But what about older kids and young adults?
What we know
Research is sketchy, but our best evidence is that:
- 1 to 2% of the young adult population present with speech sound errors that are:
- “residual” – leftovers from treated speech sound disorders; or
- “persistent” – untreated speech sound errors that haven’t fixed themselves with time;
- these young adults tend to ‘distort’ sounds like:
- sometimes, the sounds are completely wrong, like saying /w/ for /r/ or /l/, or /s/ and /z/ with a slushy, lateral lisp;
- other times, the sounds are almost right, but still different enough from their peers’ speech for people to notice;
- usually (not always), these speech problems do not affect:
- intelligibility: people can still understand them; and
- academic achievement;
- but these speech errors can hurt an older child or young adult’s:
- social life; and
- employment prospects; and
- overall quality of life (e.g. Crowe Hall, 1991; Allard et al., 2008).
Do young adult speech problems self-correct?
Good news: we think that about 60-75% of young adults with residual speech problems will sort them out by the end of high school without special help.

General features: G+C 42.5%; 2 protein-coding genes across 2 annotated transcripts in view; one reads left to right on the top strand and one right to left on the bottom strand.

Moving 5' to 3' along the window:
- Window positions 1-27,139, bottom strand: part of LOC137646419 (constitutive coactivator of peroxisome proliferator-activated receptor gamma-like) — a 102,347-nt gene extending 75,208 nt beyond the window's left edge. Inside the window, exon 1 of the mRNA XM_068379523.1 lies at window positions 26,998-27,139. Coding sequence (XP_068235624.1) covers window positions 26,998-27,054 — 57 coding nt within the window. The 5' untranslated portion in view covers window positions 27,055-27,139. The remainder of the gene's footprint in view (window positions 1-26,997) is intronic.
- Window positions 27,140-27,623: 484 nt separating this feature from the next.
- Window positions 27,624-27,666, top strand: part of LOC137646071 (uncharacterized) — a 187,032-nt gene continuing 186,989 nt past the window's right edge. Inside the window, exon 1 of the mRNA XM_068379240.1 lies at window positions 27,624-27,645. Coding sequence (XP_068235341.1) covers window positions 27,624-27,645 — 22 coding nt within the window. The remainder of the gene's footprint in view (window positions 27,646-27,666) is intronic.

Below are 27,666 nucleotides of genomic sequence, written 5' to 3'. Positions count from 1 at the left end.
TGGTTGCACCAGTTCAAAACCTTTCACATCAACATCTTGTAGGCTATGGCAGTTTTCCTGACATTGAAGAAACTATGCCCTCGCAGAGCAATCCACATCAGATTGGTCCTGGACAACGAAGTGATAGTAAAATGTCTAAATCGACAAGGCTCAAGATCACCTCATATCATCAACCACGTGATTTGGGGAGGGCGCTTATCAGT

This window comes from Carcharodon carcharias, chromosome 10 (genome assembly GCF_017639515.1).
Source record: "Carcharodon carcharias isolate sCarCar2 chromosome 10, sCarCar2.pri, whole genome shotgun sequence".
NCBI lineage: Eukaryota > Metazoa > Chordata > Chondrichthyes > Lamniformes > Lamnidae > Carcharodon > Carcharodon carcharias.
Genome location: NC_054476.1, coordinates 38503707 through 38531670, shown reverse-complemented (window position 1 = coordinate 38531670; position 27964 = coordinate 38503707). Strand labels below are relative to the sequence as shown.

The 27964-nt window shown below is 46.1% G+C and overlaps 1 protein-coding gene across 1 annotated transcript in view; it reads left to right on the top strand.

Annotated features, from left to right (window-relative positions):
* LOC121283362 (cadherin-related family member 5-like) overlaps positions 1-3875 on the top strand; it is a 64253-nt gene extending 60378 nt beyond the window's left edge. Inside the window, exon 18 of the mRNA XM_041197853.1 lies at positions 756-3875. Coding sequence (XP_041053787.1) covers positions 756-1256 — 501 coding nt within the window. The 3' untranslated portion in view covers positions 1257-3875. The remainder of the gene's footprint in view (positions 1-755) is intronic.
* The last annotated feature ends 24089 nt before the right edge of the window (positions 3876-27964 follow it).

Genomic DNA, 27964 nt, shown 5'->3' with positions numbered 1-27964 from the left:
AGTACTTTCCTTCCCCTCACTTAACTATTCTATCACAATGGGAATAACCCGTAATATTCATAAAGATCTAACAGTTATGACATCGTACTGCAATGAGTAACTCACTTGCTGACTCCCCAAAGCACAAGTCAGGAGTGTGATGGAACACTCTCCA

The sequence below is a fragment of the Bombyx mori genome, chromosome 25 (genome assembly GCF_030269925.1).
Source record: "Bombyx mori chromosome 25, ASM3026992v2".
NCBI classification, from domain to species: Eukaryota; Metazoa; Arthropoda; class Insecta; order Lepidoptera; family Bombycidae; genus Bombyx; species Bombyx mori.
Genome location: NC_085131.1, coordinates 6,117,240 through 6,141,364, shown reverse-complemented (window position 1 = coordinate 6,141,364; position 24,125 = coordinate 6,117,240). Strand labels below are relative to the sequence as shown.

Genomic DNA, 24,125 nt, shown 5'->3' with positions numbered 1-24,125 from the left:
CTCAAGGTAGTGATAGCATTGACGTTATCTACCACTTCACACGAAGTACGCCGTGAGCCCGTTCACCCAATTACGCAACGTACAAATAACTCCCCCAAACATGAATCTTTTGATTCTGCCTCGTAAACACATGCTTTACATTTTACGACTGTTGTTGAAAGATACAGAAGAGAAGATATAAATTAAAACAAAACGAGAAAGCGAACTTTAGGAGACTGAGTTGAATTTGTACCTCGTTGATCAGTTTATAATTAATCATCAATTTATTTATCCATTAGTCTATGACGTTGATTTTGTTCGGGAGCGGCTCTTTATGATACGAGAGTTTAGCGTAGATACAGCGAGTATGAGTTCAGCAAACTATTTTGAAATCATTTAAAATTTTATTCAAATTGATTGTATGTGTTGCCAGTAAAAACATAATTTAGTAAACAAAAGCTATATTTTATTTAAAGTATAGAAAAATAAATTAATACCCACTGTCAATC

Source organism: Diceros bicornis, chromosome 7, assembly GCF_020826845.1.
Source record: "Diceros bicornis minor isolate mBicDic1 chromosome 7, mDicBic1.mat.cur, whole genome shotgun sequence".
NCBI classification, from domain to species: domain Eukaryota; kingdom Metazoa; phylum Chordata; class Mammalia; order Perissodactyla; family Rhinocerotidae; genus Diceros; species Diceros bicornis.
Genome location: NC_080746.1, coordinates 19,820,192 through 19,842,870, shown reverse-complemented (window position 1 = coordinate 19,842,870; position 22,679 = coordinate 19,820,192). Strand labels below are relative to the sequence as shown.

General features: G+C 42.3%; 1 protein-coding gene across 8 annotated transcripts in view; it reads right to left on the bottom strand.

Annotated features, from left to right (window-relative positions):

Bad news: we don’t know which young adults will self-correct their errors (or why or even how)!
Is it too late to seek help from a speech pathologist?
Early intervention is the best option (if you have the option). And the longer the client makes the error, the harder it can be to shift.
In my work with older children and young adults, I’ve found long-term speech errors:
- are more therapy-resistant than short-term ones;
- can be tricky if the wrong sound has been reinforced inadvertently for years, e.g. by applauding a child’s story about the “thilly wittle wabbit” (cute at 3, not so much at 15);
- take creativity (and a good sense of humour!) to tackle in an age-appropriate and engaging way. For example, I have been experimenting recently with randomised practice kits based on principles of motor learning tied to a client’s passion (whether it be Minecraft or Katy Perry);
- require team work, respecting the client as an adult, partner and decision maker, not a passive subject; and
- can be fixed with hard work, resilience and determination – but only if the client wants to change the sound(s) and is willing to do the work.
Finding the right time to do the work, the right speech pathologist for the client, and agreeing specific goals and workloads before you start are key to achieving good outcomes – especially with teens and young adults.
- Lisp Fixer Course for Adults
- I’m an adult who lisps. Do I need speech therapy?
- “What did you say?” 10 evidence-based ideas to help others understand your speech
Principal source: Flipsen Jr., P. (2015). Emergence and Prevalence of Persistent and Residual Speech Disorders. Seminars in Speech and Language, 36(4) 217.